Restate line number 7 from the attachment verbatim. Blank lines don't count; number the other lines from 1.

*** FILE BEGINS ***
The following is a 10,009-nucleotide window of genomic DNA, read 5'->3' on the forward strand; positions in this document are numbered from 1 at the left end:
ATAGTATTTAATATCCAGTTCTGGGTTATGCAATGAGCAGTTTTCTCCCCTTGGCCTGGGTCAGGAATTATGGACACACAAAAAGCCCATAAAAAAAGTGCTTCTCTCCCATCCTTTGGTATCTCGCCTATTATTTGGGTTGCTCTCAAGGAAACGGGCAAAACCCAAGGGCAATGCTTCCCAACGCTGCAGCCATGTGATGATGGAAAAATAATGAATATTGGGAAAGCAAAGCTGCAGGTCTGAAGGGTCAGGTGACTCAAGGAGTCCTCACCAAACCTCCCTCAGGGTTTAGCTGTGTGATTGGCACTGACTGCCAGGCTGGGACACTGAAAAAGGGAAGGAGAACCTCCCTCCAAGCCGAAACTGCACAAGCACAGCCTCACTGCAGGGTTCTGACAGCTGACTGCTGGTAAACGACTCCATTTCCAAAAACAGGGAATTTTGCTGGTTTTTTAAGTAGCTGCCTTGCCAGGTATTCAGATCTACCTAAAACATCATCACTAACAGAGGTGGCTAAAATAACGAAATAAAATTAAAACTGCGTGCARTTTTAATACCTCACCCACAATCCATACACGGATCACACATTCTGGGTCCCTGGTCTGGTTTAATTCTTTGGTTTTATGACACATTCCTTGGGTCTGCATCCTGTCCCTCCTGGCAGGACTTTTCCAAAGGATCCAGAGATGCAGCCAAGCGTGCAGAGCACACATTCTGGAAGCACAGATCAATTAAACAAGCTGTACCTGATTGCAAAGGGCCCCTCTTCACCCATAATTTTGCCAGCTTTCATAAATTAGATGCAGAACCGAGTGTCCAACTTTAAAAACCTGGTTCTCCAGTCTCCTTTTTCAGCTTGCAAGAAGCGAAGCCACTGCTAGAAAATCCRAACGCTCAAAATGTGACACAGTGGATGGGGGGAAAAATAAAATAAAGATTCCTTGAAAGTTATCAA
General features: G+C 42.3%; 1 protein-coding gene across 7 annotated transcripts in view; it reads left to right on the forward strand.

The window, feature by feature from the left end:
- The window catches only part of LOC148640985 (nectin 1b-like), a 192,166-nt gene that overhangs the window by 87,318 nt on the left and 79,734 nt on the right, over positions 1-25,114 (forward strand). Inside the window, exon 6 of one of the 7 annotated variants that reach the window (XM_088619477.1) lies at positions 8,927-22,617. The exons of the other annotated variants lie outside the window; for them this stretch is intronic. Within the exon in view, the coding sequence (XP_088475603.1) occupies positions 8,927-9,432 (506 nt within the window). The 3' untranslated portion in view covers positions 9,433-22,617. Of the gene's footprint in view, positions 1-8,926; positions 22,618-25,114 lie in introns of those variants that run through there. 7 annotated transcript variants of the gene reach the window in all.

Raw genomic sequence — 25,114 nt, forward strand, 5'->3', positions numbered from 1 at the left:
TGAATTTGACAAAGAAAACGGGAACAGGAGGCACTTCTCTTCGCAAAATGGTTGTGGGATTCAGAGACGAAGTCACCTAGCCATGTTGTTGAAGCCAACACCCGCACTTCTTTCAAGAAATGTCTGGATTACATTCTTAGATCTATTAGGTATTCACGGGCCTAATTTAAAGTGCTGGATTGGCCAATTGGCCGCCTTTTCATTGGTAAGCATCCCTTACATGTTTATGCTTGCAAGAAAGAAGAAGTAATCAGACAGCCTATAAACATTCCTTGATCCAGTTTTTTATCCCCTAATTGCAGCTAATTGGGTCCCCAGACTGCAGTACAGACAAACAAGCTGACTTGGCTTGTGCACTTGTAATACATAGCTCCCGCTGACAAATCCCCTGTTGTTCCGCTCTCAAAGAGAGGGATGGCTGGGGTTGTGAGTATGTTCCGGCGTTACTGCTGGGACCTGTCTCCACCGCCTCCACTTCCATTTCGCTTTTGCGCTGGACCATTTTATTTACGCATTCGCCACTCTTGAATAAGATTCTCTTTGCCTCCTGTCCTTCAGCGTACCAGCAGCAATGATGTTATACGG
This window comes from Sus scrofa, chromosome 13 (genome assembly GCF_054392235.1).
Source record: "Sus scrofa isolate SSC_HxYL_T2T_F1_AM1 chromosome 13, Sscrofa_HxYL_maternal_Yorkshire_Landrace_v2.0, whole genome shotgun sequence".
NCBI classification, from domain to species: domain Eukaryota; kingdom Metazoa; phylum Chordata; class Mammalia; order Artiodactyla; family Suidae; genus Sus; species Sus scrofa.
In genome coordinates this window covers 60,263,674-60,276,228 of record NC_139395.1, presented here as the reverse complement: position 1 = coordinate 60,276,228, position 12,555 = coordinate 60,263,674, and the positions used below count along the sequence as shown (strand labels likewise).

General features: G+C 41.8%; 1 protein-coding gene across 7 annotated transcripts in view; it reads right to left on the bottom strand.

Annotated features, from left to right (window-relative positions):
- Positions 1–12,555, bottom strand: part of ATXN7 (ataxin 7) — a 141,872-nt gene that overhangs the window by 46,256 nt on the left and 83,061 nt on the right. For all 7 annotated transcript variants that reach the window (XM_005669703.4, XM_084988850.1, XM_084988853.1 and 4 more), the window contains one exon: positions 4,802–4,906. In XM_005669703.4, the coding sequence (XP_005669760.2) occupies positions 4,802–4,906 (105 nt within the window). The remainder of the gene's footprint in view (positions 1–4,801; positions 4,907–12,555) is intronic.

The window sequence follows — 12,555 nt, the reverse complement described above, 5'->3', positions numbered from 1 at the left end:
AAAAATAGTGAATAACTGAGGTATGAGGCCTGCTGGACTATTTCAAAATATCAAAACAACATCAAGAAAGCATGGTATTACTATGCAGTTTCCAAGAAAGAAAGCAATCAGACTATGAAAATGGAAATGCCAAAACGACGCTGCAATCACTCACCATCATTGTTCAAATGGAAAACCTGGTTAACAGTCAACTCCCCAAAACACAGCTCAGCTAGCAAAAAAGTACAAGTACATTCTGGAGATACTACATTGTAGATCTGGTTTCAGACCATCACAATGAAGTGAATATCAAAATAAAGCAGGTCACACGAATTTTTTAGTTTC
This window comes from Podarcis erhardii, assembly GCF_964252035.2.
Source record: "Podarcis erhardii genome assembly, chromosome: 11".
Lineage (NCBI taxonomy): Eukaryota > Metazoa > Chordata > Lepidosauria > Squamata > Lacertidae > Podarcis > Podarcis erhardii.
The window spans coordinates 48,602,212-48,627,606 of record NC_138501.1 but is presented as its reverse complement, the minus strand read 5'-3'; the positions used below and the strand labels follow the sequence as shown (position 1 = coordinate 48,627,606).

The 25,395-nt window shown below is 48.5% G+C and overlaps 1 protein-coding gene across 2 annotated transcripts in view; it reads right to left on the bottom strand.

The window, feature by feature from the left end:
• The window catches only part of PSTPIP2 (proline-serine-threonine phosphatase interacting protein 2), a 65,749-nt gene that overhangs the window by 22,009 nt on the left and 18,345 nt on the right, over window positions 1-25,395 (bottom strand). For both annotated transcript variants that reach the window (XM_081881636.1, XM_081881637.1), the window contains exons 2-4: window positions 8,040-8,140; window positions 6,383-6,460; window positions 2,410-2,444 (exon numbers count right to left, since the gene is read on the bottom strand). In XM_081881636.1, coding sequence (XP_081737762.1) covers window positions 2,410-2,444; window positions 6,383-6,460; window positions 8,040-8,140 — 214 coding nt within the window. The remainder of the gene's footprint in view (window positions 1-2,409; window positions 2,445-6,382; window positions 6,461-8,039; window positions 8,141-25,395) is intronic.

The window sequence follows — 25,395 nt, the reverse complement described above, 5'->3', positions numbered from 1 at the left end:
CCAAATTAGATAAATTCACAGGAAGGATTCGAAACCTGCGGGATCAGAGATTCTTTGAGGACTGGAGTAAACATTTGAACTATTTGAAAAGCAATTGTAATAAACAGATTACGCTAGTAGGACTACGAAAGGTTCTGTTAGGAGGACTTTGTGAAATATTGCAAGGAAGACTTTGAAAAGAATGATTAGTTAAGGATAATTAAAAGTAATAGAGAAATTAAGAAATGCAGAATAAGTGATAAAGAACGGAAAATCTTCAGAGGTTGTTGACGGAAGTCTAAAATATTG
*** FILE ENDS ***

TGAATTTGACAAAGAAAACGGGAACAGGAGGCACTTCTCTTCGCAAAATGGTTGTGGGATTCAGAGACGAAGTCACCTAGCCATGTTGTTGAAGCCAACACCCGCACTTCTTTCAAGAAATGTCTGGATTACATTCTTAGATCTATTAGGTATTCACGGGCCTAATTTAAAGTGCTGGATTGGCCAATTGGCCGCCTTTTCATTGGTAAGCATCCCTTACATGTTTATGCTTGCAAGAAAGAAGAAGTAATCAGACAGCCTATAAACATTCCTTGATCCAGTTTTTTATCCCCTAATTGCAGCTAATTGGGTCCCCAGACTGCAGTACAGACAAACAAGCTGACTTGGCTTGTGCACTTGTAATACATAGCTCCCGCTGACAAATCCCCTGTTGTTCCGCTCTCAAAGAGAGGGATGGCTGGGGTTGTGAGTATGTTCCGGCGTTACTGCTGGGACCTGTCTCCACCGCCTCCACTTCCATTTCGCTTTTGCGCTGGACCATTTTATTTACGCATTCGCCACTCTTGAATAAGATTCTCTTTGCCTCCTGTCCTTCAGCGTACCAGCAGCAATGATGTTATACGG